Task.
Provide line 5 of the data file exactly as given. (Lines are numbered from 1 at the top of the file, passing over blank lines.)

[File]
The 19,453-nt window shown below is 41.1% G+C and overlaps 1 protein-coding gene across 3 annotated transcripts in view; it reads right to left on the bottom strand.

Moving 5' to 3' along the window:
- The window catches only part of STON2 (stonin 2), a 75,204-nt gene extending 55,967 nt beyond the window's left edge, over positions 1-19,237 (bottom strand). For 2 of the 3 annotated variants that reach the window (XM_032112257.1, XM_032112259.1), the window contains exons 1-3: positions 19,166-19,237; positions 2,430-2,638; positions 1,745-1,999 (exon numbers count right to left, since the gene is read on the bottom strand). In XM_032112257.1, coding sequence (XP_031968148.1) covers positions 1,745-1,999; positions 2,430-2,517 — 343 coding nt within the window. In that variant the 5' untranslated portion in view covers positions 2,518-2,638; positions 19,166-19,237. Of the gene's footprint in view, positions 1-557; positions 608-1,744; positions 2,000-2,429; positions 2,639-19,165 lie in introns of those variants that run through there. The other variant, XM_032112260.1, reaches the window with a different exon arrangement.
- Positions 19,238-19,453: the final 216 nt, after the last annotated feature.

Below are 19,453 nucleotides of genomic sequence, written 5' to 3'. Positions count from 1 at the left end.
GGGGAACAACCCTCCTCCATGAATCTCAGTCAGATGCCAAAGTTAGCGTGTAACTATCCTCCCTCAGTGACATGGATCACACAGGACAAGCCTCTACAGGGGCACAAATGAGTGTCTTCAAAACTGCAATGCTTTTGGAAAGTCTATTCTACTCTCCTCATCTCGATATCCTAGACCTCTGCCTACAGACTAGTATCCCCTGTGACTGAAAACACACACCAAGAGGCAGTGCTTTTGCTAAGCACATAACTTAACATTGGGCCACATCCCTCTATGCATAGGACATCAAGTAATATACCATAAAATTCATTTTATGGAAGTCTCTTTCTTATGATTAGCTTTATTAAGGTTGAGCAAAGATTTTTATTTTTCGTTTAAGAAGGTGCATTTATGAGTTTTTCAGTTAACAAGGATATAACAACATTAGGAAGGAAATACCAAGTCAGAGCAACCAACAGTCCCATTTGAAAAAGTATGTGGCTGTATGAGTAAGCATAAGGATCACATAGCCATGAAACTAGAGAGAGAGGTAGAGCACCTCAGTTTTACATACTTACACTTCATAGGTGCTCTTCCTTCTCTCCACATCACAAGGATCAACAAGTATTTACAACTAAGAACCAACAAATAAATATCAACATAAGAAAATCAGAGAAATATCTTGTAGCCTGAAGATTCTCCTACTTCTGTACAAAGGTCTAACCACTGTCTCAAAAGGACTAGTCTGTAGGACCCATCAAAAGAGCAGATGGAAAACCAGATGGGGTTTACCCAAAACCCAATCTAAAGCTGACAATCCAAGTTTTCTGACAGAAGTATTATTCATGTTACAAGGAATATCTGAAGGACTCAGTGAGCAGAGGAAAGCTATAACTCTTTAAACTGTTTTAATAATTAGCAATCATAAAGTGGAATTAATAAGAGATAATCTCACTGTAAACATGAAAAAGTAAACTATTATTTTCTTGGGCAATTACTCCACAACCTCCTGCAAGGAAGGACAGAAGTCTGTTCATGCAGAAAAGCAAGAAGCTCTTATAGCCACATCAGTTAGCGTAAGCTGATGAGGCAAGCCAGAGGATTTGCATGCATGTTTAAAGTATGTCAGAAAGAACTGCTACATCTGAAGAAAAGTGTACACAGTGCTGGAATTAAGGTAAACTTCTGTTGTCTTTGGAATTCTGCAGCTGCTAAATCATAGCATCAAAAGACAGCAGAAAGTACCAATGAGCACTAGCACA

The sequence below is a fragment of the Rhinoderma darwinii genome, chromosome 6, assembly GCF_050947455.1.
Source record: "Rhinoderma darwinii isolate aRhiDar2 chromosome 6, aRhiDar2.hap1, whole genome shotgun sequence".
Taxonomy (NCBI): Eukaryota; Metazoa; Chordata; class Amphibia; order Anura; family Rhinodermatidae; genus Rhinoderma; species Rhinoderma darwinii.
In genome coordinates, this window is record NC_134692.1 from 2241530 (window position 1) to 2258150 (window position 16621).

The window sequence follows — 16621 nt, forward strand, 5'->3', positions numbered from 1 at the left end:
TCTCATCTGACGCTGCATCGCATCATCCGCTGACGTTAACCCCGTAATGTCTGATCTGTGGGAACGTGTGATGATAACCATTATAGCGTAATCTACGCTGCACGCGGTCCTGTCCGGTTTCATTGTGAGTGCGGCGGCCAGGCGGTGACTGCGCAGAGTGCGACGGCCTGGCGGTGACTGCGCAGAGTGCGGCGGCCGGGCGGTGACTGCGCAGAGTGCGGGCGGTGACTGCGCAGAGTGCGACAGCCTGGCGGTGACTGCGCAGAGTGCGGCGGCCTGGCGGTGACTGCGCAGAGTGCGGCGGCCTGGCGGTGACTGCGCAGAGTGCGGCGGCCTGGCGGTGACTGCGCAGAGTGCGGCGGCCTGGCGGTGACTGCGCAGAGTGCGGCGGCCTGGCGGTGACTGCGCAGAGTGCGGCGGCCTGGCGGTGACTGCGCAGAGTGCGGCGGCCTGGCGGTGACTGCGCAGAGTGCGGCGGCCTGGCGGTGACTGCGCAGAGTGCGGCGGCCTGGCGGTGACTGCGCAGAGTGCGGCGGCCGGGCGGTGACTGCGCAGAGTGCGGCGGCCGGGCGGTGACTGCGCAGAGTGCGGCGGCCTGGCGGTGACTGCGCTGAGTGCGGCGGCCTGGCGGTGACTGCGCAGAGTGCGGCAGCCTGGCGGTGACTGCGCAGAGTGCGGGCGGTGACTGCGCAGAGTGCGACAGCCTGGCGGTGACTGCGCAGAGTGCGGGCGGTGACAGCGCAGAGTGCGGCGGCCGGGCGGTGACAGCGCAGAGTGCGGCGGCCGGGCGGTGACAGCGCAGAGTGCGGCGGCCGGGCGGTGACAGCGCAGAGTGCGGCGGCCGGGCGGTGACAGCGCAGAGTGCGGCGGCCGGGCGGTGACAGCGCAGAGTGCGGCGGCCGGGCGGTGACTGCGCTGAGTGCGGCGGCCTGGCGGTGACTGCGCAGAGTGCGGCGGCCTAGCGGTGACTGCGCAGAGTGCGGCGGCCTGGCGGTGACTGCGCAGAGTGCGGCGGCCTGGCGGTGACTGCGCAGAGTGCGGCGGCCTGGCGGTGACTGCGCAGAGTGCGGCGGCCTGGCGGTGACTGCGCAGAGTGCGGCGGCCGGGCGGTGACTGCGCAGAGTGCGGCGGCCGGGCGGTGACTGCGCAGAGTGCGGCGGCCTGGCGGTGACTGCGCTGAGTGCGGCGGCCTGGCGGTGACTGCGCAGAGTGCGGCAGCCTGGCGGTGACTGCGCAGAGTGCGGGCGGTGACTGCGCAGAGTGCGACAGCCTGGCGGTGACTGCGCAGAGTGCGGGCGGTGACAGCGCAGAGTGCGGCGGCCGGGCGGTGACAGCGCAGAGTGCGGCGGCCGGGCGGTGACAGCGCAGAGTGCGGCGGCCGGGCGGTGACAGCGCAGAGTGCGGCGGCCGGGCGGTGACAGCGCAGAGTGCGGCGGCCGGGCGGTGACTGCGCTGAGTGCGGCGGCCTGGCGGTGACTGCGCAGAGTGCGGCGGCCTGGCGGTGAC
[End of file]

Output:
Below are 19,453 nucleotides of genomic sequence, written 5' to 3'. Positions count from 1 at the left end.